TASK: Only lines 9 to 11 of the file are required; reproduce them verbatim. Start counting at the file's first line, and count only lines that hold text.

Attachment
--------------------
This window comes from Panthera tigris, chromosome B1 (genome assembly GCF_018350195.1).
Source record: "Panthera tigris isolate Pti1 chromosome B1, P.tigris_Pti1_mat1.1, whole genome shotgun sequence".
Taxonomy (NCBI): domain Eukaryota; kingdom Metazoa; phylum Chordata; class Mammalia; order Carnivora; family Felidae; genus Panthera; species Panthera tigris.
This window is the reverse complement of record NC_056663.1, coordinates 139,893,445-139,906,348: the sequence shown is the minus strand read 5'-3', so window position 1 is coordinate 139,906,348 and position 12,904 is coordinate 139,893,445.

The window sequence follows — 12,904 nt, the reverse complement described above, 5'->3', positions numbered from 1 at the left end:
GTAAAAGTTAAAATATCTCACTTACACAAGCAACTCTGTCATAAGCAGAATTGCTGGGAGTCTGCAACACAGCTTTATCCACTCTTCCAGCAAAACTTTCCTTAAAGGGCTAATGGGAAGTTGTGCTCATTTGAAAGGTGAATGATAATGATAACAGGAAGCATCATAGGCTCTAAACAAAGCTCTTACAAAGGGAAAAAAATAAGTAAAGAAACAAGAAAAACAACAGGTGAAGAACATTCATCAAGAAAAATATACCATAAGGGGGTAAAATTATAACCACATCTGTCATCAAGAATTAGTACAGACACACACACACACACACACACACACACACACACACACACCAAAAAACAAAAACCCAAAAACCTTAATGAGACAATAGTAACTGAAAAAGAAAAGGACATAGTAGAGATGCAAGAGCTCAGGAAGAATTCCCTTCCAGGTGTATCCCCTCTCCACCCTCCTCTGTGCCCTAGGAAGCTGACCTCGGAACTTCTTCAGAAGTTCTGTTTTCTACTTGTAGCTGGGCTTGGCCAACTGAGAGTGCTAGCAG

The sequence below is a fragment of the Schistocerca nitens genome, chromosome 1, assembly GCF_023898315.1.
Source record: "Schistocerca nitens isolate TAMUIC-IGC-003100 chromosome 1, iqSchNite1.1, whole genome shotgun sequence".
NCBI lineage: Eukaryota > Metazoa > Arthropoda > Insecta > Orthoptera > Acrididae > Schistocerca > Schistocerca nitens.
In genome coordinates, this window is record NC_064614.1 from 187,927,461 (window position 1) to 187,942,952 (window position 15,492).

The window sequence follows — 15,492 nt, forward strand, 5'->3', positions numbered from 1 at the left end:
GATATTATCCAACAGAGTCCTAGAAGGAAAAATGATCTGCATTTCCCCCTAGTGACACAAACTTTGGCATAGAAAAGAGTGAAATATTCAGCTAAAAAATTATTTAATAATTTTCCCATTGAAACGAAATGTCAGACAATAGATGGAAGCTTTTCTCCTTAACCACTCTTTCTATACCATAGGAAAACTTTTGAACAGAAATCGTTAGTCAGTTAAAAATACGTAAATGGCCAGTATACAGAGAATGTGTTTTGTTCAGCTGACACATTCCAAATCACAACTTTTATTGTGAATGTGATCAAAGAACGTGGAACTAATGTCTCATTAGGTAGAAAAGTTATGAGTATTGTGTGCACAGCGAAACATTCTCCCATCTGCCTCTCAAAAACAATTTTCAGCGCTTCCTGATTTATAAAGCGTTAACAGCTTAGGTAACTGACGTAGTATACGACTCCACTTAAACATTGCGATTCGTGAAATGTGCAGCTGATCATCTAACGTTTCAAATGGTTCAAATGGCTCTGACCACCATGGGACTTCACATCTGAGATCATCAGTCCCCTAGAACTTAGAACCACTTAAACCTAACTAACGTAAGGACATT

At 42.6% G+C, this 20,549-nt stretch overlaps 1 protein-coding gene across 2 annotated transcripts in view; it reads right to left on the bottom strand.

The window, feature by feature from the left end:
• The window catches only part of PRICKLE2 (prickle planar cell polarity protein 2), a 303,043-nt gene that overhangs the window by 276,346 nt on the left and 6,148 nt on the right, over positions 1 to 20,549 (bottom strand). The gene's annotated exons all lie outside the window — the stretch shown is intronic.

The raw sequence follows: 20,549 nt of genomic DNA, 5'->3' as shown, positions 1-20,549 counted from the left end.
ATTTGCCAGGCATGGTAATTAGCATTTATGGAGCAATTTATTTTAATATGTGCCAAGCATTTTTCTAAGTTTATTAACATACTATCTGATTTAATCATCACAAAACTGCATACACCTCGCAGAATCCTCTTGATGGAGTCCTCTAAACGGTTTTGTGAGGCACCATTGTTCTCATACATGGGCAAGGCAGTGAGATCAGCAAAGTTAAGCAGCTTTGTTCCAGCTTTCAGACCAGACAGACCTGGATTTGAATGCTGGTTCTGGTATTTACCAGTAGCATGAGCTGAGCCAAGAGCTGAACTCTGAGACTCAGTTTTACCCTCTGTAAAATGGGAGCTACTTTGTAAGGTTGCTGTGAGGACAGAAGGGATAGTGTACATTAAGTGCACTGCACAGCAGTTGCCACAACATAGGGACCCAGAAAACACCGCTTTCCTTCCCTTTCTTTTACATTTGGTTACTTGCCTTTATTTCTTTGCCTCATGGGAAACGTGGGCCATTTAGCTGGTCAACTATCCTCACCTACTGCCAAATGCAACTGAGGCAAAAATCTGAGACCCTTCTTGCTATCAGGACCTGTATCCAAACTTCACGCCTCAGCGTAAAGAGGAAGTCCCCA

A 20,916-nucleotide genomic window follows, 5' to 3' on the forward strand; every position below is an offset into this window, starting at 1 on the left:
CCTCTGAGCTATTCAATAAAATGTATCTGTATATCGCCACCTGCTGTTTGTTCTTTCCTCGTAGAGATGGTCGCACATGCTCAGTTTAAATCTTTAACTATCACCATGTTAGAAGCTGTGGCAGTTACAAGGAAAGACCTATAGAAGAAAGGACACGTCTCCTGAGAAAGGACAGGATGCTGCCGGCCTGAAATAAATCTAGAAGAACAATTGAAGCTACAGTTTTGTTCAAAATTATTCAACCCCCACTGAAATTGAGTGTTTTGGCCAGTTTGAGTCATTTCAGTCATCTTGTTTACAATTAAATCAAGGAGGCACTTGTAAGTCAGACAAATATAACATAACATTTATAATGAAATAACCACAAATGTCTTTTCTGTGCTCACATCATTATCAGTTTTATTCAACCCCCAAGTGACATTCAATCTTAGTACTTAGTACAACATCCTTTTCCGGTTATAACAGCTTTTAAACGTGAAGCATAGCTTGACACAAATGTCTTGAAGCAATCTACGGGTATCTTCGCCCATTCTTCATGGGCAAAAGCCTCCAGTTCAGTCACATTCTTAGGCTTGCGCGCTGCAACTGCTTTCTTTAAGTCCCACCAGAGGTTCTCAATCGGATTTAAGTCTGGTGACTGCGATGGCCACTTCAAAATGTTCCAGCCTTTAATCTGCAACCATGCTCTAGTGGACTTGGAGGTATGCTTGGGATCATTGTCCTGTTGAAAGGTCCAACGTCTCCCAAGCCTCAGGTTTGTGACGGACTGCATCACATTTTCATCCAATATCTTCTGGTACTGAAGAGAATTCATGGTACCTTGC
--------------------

NCBI lineage: Eukaryota > Metazoa > Arthropoda > Insecta > Orthoptera > Acrididae > Schistocerca > Schistocerca nitens.
In genome coordinates, this window is record NC_064614.1 from 187,927,461 (window position 1) to 187,942,952 (window position 15,492).

The window sequence follows — 15,492 nt, forward strand, 5'->3', positions numbered from 1 at the left end: